Double Helix: “The musical history that London’s streets and surrounding counties hold are important to me as an individual and a producer. I see the hardcore continuum as the UK’s gift to the world – its effect on the way that a massive cross-section of society interacts is huge and can’t be overlooked. Early jungle and breakbeat hardcore pioneers feature heavily in my record collection. Metalheadz 01-50 are quite possibly the most influential tracks that I own, and what Goldie did with Timeless and then Platinum Breakz Vol.1 is actually ridiculous. 90.6 FM under its many names was the home of two crews that without doubt had a massive impact on our sound, SLT and Bass Inject – they always came with new dubs on a weekly, nobody had the tunes they had and it was seriously fertile ground for music. Garage and the significant founders of the early movement that evolved from 2step into dubstep are seriously close to my heart… the beat patterns they came with were an eye opener as to what can be done at those tempos.”

Low Density Matter: “Ant Hill Mob, RIP, Groove Chronicles, Steve Gurley, Wookie, LTJ Bukem, Shogun, Nookie, Nubian Mindz… anybody that brings that warm, classic edge to production, the subtle tones that draw you in and take you into rainbow of deep vibes.”

Solar Man: “RZA, J Dilla, Miles Davis, Herbie Hancock, Santana, Portishead, Photek, Hidden Agenda, Flying Lotus, Kutmah, Burial… any artist or label that is happy to push boundaries and open up new avenues. I’m into big thinkers and music needs these people.”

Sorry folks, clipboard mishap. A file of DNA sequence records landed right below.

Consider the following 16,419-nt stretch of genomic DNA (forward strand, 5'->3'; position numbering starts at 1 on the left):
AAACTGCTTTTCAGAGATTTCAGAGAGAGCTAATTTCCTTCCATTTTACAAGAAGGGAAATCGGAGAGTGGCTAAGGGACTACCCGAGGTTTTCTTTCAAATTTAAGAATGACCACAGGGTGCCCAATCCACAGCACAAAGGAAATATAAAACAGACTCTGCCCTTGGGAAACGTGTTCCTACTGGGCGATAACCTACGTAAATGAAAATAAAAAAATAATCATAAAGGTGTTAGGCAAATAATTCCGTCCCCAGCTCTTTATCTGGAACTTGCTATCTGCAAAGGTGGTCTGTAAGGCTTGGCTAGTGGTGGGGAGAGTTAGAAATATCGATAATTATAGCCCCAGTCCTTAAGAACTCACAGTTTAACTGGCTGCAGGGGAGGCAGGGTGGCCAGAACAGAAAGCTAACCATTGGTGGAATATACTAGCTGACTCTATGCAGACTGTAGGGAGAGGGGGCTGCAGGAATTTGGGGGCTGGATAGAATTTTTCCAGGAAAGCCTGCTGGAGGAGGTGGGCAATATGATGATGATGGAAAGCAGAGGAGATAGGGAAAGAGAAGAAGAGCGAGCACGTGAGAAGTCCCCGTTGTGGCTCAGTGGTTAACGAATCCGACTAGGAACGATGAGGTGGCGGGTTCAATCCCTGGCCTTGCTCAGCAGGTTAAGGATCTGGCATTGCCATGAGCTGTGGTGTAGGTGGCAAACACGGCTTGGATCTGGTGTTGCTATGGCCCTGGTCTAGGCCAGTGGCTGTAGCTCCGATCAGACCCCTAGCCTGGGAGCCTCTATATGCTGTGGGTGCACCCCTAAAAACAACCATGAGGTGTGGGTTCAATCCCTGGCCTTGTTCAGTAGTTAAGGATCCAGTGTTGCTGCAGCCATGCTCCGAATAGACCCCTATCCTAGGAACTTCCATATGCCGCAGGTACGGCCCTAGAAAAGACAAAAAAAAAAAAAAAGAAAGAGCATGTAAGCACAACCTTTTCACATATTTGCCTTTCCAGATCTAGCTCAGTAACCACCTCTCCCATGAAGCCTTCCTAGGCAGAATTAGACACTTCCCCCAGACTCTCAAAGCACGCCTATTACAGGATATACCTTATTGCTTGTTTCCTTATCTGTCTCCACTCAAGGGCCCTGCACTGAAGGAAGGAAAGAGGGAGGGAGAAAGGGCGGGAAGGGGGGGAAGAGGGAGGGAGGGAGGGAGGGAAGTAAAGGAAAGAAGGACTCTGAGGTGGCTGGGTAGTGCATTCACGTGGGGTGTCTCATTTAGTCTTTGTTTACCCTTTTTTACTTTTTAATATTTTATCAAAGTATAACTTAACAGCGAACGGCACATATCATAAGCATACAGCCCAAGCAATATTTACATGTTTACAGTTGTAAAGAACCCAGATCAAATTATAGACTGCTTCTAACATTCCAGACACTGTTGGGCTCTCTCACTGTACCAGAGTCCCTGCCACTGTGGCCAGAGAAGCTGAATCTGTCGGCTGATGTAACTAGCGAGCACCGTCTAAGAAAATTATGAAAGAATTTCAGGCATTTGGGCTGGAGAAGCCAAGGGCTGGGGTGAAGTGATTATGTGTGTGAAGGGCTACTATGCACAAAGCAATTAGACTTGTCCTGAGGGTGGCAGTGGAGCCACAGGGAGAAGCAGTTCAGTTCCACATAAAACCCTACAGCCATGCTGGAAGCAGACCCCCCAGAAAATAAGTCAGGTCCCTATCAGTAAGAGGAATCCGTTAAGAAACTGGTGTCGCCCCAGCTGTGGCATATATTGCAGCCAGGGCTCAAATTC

If music from what’s often referred to as the hardcore continuum is important to a lot of you, do any of you feel some sense of descent from musicians in its past? Do you think it’s necessary to be familiar with it to understand your music?

Amen Ra: “Definitely, people who do not come from the continuum will have a different understanding of our music – just as valid an understanding as people who have come from there as I think there’s enough to cater for both. There’s definitely a lineage that we feel a part of, from the early hardcore, through to jungle, through to the Metalheadz era; through garage, grime and dubstep, especially when DMZ came around. But things aren’t like what they were in the past, they aren’t as rare and underground, so we kind of have to draw a line under them eras, while remembering them at the same time if that makes sense.”

Double Helix: “It’s almost impossible to avoid the impact of its sonic lineage when you’re exposed to those sounds and ethics from a young age – the way that they interact and resonate with London as a multicultural society becomes clearer the more you look, and it’s a really powerful thing . I don’t think that grass roots familiarity with the continuum is essential to experiencing our music fully, but there will naturally be far more reference points in tracks for people that grew up with the continuum.”

Low Density Matter: “I think it’s inescapable really: if you lived anywhere near the M25 corridor once it was built, no matter how old you were, the continuum would almost definitely have affected your life in one way or another – be it through friends giving you tapes, record shops opening, people talking about the convoys, picking up rogue pirate stations in the car or even the bad press about raves. We’re no exception. The FM dial was rammed full of pirates and a ridiculous cross section of music was on tap, so you naturally develop an affinity with those sounds over the years.”